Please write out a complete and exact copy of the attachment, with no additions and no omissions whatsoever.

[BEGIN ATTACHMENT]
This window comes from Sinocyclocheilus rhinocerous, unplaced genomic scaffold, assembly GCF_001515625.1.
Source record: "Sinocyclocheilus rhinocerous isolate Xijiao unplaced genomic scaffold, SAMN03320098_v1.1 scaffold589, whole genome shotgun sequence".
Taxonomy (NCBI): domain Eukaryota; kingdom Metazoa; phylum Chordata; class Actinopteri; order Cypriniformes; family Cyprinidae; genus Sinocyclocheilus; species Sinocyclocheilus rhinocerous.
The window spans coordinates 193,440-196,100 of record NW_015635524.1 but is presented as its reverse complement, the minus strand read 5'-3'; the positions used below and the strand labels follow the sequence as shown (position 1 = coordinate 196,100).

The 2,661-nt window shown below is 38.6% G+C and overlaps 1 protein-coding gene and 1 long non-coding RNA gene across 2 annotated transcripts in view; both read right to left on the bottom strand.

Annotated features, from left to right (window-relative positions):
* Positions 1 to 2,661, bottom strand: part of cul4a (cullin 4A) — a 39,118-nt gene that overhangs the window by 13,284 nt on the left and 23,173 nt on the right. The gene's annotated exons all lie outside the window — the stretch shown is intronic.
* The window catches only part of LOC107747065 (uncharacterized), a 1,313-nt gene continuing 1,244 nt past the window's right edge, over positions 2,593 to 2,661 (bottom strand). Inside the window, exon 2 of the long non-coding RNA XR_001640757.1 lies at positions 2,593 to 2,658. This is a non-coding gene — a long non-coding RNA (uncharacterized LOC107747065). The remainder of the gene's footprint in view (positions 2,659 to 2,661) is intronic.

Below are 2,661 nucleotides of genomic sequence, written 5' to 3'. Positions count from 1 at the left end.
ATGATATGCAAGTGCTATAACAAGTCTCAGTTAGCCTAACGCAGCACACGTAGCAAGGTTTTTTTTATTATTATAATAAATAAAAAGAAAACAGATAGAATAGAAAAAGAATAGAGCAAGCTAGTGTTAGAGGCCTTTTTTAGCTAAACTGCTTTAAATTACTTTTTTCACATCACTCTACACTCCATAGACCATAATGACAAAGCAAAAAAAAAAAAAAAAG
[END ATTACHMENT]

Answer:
This window comes from Sinocyclocheilus rhinocerous, unplaced genomic scaffold, assembly GCF_001515625.1.
Source record: "Sinocyclocheilus rhinocerous isolate Xijiao unplaced genomic scaffold, SAMN03320098_v1.1 scaffold589, whole genome shotgun sequence".
Taxonomy (NCBI): domain Eukaryota; kingdom Metazoa; phylum Chordata; class Actinopteri; order Cypriniformes; family Cyprinidae; genus Sinocyclocheilus; species Sinocyclocheilus rhinocerous.
The window spans coordinates 193,440-196,100 of record NW_015635524.1 but is presented as its reverse complement, the minus strand read 5'-3'; the positions used below and the strand labels follow the sequence as shown (position 1 = coordinate 196,100).

The 2,661-nt window shown below is 38.6% G+C and overlaps 1 protein-coding gene and 1 long non-coding RNA gene across 2 annotated transcripts in view; both read right to left on the bottom strand.

Annotated features, from left to right (window-relative positions):
* Positions 1 to 2,661, bottom strand: part of cul4a (cullin 4A) — a 39,118-nt gene that overhangs the window by 13,284 nt on the left and 23,173 nt on the right. The gene's annotated exons all lie outside the window — the stretch shown is intronic.
* The window catches only part of LOC107747065 (uncharacterized), a 1,313-nt gene continuing 1,244 nt past the window's right edge, over positions 2,593 to 2,661 (bottom strand). Inside the window, exon 2 of the long non-coding RNA XR_001640757.1 lies at positions 2,593 to 2,658. This is a non-coding gene — a long non-coding RNA (uncharacterized LOC107747065). The remainder of the gene's footprint in view (positions 2,659 to 2,661) is intronic.

Below are 2,661 nucleotides of genomic sequence, written 5' to 3'. Positions count from 1 at the left end.
ATGATATGCAAGTGCTATAACAAGTCTCAGTTAGCCTAACGCAGCACACGTAGCAAGGTTTTTTTTATTATTATAATAAATAAAAAGAAAACAGATAGAATAGAAAAAGAATAGAGCAAGCTAGTGTTAGAGGCCTTTTTTAGCTAAACTGCTTTAAATTACTTTTTTCACATCACTCTACACTCCATAGACCATAATGACAAAGCAAAAAAAAAAAAAAAAG